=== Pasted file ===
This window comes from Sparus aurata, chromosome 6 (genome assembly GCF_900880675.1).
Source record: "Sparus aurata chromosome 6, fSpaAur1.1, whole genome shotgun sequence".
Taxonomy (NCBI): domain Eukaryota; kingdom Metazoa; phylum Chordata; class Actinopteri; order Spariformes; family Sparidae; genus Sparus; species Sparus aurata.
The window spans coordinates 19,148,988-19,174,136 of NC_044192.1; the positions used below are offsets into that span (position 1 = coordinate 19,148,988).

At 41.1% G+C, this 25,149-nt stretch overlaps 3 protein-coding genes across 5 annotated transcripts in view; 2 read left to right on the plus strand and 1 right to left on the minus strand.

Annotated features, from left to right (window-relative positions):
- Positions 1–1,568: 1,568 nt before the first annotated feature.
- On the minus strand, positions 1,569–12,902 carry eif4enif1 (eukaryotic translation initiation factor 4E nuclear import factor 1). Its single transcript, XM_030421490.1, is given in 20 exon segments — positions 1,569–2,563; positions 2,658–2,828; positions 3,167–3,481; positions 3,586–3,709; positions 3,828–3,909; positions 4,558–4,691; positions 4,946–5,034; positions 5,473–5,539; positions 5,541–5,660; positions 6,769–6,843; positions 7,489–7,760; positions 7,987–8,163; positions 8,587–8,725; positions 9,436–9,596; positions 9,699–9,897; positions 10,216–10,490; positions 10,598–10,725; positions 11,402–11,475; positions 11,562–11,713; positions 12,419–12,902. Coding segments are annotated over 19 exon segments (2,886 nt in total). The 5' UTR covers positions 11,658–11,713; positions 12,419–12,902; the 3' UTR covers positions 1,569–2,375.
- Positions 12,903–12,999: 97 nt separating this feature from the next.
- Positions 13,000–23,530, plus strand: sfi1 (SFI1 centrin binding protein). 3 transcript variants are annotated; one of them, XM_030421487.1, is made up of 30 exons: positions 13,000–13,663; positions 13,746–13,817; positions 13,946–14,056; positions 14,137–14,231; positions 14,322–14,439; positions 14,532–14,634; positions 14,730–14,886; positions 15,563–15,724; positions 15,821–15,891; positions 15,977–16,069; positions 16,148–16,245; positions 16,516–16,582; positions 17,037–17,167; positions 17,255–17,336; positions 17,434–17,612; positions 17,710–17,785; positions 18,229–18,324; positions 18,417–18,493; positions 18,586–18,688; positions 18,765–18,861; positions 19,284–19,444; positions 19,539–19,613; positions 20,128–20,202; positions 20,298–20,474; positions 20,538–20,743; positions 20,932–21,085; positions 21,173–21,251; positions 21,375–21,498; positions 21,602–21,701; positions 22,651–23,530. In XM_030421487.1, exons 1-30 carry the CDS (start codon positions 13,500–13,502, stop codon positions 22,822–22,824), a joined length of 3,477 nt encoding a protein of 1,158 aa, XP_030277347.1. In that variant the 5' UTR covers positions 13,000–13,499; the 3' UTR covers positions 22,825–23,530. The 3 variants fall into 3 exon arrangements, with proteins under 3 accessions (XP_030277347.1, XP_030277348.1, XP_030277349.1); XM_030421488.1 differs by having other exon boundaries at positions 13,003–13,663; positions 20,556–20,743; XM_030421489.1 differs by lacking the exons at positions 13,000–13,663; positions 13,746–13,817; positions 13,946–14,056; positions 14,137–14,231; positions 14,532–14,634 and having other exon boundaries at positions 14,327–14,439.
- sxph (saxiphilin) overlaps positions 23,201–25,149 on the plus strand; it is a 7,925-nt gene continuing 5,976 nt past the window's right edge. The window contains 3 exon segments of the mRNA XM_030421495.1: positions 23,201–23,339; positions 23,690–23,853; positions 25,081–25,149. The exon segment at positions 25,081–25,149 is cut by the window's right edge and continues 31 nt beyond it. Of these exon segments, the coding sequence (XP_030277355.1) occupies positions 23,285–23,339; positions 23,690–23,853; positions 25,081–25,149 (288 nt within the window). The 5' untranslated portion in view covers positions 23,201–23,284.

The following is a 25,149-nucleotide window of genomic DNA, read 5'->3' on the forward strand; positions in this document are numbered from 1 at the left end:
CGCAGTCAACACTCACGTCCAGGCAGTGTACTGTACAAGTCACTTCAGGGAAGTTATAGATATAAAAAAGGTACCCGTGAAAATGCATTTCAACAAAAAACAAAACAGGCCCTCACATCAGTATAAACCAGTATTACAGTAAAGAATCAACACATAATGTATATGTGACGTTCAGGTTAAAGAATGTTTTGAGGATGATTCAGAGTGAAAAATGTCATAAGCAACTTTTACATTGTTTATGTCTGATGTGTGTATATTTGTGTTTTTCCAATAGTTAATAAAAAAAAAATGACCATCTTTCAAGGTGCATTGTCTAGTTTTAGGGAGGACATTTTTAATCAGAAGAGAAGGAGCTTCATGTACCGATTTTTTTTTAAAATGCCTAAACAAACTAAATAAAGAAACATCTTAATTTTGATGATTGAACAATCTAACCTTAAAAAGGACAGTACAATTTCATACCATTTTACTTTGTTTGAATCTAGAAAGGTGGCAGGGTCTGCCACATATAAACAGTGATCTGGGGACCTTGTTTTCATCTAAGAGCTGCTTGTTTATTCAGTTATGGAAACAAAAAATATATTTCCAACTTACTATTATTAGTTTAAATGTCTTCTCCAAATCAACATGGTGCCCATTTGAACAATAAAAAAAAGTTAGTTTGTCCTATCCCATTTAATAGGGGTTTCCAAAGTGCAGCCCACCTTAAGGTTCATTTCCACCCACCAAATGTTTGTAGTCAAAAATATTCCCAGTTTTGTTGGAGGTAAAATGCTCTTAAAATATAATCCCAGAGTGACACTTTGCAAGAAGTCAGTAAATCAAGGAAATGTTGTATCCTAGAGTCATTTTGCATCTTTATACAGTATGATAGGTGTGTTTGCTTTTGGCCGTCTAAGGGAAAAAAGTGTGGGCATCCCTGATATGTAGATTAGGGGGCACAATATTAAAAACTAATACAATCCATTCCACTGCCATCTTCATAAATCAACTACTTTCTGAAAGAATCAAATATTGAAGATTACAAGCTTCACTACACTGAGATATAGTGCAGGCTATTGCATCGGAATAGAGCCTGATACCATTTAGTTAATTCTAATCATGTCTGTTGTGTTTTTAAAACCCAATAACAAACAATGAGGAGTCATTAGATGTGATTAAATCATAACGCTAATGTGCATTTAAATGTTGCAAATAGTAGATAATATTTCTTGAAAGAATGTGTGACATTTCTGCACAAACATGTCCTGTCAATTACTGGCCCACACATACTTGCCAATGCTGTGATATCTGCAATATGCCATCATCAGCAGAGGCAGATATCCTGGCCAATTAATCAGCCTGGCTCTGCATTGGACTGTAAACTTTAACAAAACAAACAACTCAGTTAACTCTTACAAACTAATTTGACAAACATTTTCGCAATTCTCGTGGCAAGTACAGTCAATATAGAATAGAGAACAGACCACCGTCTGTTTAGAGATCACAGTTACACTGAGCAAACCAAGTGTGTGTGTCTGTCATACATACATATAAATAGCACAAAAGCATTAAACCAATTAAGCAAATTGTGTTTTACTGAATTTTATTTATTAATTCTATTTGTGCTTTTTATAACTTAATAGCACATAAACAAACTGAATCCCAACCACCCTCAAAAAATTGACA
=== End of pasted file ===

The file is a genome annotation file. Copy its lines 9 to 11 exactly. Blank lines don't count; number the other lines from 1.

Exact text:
- Positions 12,903–12,999: 97 nt separating this feature from the next.
- Positions 13,000–23,530, plus strand: sfi1 (SFI1 centrin binding protein). 3 transcript variants are annotated; one of them, XM_030421487.1, is made up of 30 exons: positions 13,000–13,663; positions 13,746–13,817; positions 13,946–14,056; positions 14,137–14,231; positions 14,322–14,439; positions 14,532–14,634; positions 14,730–14,886; positions 15,563–15,724; positions 15,821–15,891; positions 15,977–16,069; positions 16,148–16,245; positions 16,516–16,582; positions 17,037–17,167; positions 17,255–17,336; positions 17,434–17,612; positions 17,710–17,785; positions 18,229–18,324; positions 18,417–18,493; positions 18,586–18,688; positions 18,765–18,861; positions 19,284–19,444; positions 19,539–19,613; positions 20,128–20,202; positions 20,298–20,474; positions 20,538–20,743; positions 20,932–21,085; positions 21,173–21,251; positions 21,375–21,498; positions 21,602–21,701; positions 22,651–23,530. In XM_030421487.1, exons 1-30 carry the CDS (start codon positions 13,500–13,502, stop codon positions 22,822–22,824), a joined length of 3,477 nt encoding a protein of 1,158 aa, XP_030277347.1. In that variant the 5' UTR covers positions 13,000–13,499; the 3' UTR covers positions 22,825–23,530. The 3 variants fall into 3 exon arrangements, with proteins under 3 accessions (XP_030277347.1, XP_030277348.1, XP_030277349.1); XM_030421488.1 differs by having other exon boundaries at positions 13,003–13,663; positions 20,556–20,743; XM_030421489.1 differs by lacking the exons at positions 13,000–13,663; positions 13,746–13,817; positions 13,946–14,056; positions 14,137–14,231; positions 14,532–14,634 and having other exon boundaries at positions 14,327–14,439.
- sxph (saxiphilin) overlaps positions 23,201–25,149 on the plus strand; it is a 7,925-nt gene continuing 5,976 nt past the window's right edge. The window contains 3 exon segments of the mRNA XM_030421495.1: positions 23,201–23,339; positions 23,690–23,853; positions 25,081–25,149. The exon segment at positions 25,081–25,149 is cut by the window's right edge and continues 31 nt beyond it. Of these exon segments, the coding sequence (XP_030277355.1) occupies positions 23,285–23,339; positions 23,690–23,853; positions 25,081–25,149 (288 nt within the window). The 5' untranslated portion in view covers positions 23,201–23,284.